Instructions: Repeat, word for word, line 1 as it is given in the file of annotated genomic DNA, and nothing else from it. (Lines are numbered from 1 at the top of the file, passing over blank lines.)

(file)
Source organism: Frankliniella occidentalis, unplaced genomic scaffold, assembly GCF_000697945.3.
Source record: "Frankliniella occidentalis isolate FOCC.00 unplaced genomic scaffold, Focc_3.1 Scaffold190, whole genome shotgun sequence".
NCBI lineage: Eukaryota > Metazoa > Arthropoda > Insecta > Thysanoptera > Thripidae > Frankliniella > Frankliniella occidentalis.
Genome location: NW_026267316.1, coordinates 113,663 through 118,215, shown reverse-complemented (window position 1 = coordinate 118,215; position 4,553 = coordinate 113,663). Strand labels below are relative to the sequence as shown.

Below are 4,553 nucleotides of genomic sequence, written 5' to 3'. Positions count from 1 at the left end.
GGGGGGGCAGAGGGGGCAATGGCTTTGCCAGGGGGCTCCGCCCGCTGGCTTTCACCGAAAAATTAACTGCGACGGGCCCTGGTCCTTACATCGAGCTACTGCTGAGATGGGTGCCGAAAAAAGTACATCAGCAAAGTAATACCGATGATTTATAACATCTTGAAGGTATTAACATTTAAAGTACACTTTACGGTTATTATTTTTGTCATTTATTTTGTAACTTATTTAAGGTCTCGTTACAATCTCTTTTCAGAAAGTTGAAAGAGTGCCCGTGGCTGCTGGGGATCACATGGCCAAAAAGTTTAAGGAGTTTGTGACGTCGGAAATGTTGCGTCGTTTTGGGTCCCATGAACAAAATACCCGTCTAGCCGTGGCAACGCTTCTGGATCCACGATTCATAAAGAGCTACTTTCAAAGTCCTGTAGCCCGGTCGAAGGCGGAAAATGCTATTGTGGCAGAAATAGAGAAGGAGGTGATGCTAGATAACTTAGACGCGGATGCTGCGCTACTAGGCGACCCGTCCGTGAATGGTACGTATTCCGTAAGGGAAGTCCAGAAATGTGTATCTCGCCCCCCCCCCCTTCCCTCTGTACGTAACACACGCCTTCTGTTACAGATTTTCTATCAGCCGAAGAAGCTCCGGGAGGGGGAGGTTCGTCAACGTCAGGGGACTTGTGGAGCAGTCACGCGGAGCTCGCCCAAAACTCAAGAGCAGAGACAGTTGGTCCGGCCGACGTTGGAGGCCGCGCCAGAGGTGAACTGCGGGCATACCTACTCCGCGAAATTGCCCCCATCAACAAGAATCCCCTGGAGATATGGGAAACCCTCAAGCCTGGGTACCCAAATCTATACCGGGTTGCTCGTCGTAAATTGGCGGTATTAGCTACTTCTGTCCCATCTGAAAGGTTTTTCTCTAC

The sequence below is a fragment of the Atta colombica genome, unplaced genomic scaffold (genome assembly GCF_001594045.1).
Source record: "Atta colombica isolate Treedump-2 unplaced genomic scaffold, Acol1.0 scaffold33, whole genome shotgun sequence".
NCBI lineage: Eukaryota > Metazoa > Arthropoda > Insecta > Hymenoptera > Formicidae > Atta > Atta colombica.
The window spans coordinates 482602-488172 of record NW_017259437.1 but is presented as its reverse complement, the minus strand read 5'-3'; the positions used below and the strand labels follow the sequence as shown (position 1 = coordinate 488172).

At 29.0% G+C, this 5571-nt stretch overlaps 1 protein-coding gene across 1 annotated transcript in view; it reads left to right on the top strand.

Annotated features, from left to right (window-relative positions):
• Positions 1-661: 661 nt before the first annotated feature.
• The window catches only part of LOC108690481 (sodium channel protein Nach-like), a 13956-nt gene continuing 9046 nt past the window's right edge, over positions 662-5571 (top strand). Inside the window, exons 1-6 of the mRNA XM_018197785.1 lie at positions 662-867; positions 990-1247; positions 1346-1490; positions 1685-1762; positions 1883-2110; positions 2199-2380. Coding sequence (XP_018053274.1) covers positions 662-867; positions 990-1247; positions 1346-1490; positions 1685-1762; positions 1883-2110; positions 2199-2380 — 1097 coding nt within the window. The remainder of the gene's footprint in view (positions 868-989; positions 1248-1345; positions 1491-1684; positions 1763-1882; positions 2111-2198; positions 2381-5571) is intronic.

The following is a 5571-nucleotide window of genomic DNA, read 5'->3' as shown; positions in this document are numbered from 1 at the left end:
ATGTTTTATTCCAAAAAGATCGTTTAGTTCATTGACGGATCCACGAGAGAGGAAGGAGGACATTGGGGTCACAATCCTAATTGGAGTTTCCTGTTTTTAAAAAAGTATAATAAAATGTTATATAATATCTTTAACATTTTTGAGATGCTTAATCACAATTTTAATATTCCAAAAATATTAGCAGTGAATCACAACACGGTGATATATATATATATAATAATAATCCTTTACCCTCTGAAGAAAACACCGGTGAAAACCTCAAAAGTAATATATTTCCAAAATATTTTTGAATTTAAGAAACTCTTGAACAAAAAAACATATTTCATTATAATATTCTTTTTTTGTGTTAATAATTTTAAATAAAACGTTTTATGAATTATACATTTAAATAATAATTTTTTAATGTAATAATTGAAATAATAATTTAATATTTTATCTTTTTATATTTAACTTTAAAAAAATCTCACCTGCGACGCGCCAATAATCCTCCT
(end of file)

Source organism: Frankliniella occidentalis, unplaced genomic scaffold, assembly GCF_000697945.3.